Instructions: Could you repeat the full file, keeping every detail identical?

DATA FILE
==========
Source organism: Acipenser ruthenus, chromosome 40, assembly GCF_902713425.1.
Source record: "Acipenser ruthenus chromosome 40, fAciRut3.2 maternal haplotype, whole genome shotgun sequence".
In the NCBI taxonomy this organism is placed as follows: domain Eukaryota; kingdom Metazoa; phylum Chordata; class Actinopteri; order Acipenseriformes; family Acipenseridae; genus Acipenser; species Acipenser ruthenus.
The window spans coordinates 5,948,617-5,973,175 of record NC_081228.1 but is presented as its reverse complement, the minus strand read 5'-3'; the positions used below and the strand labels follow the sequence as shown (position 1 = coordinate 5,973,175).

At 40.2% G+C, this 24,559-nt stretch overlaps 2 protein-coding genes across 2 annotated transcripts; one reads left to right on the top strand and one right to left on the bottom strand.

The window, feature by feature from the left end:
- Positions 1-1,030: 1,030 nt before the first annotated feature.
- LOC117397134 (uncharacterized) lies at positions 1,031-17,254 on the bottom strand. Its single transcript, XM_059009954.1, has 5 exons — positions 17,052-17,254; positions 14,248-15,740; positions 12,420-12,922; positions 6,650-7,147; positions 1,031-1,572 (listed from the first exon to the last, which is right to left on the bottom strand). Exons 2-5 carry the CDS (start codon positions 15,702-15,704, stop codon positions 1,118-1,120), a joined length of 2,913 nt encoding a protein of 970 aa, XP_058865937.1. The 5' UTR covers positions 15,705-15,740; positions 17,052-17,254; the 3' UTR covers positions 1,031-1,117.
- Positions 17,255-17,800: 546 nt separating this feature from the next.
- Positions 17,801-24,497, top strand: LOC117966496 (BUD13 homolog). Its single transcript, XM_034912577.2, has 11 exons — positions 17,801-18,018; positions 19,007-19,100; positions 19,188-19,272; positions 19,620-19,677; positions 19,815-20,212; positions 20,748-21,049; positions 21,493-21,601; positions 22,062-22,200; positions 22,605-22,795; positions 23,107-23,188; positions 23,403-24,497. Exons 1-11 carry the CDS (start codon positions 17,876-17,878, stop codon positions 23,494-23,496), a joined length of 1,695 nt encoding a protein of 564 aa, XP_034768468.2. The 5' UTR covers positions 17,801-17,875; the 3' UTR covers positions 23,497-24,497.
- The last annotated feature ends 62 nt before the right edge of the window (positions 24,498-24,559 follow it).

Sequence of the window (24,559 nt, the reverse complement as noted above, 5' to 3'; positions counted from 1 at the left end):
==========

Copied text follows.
Source organism: Acipenser ruthenus, chromosome 40, assembly GCF_902713425.1.
Source record: "Acipenser ruthenus chromosome 40, fAciRut3.2 maternal haplotype, whole genome shotgun sequence".
In the NCBI taxonomy this organism is placed as follows: domain Eukaryota; kingdom Metazoa; phylum Chordata; class Actinopteri; order Acipenseriformes; family Acipenseridae; genus Acipenser; species Acipenser ruthenus.
The window spans coordinates 5,948,617-5,973,175 of record NC_081228.1 but is presented as its reverse complement, the minus strand read 5'-3'; the positions used below and the strand labels follow the sequence as shown (position 1 = coordinate 5,973,175).

At 40.2% G+C, this 24,559-nt stretch overlaps 2 protein-coding genes across 2 annotated transcripts; one reads left to right on the top strand and one right to left on the bottom strand.

The window, feature by feature from the left end:
- Positions 1-1,030: 1,030 nt before the first annotated feature.
- LOC117397134 (uncharacterized) lies at positions 1,031-17,254 on the bottom strand. Its single transcript, XM_059009954.1, has 5 exons — positions 17,052-17,254; positions 14,248-15,740; positions 12,420-12,922; positions 6,650-7,147; positions 1,031-1,572 (listed from the first exon to the last, which is right to left on the bottom strand). Exons 2-5 carry the CDS (start codon positions 15,702-15,704, stop codon positions 1,118-1,120), a joined length of 2,913 nt encoding a protein of 970 aa, XP_058865937.1. The 5' UTR covers positions 15,705-15,740; positions 17,052-17,254; the 3' UTR covers positions 1,031-1,117.
- Positions 17,255-17,800: 546 nt separating this feature from the next.
- Positions 17,801-24,497, top strand: LOC117966496 (BUD13 homolog). Its single transcript, XM_034912577.2, has 11 exons — positions 17,801-18,018; positions 19,007-19,100; positions 19,188-19,272; positions 19,620-19,677; positions 19,815-20,212; positions 20,748-21,049; positions 21,493-21,601; positions 22,062-22,200; positions 22,605-22,795; positions 23,107-23,188; positions 23,403-24,497. Exons 1-11 carry the CDS (start codon positions 17,876-17,878, stop codon positions 23,494-23,496), a joined length of 1,695 nt encoding a protein of 564 aa, XP_034768468.2. The 5' UTR covers positions 17,801-17,875; the 3' UTR covers positions 23,497-24,497.
- The last annotated feature ends 62 nt before the right edge of the window (positions 24,498-24,559 follow it).

Sequence of the window (24,559 nt, the reverse complement as noted above, 5' to 3'; positions counted from 1 at the left end):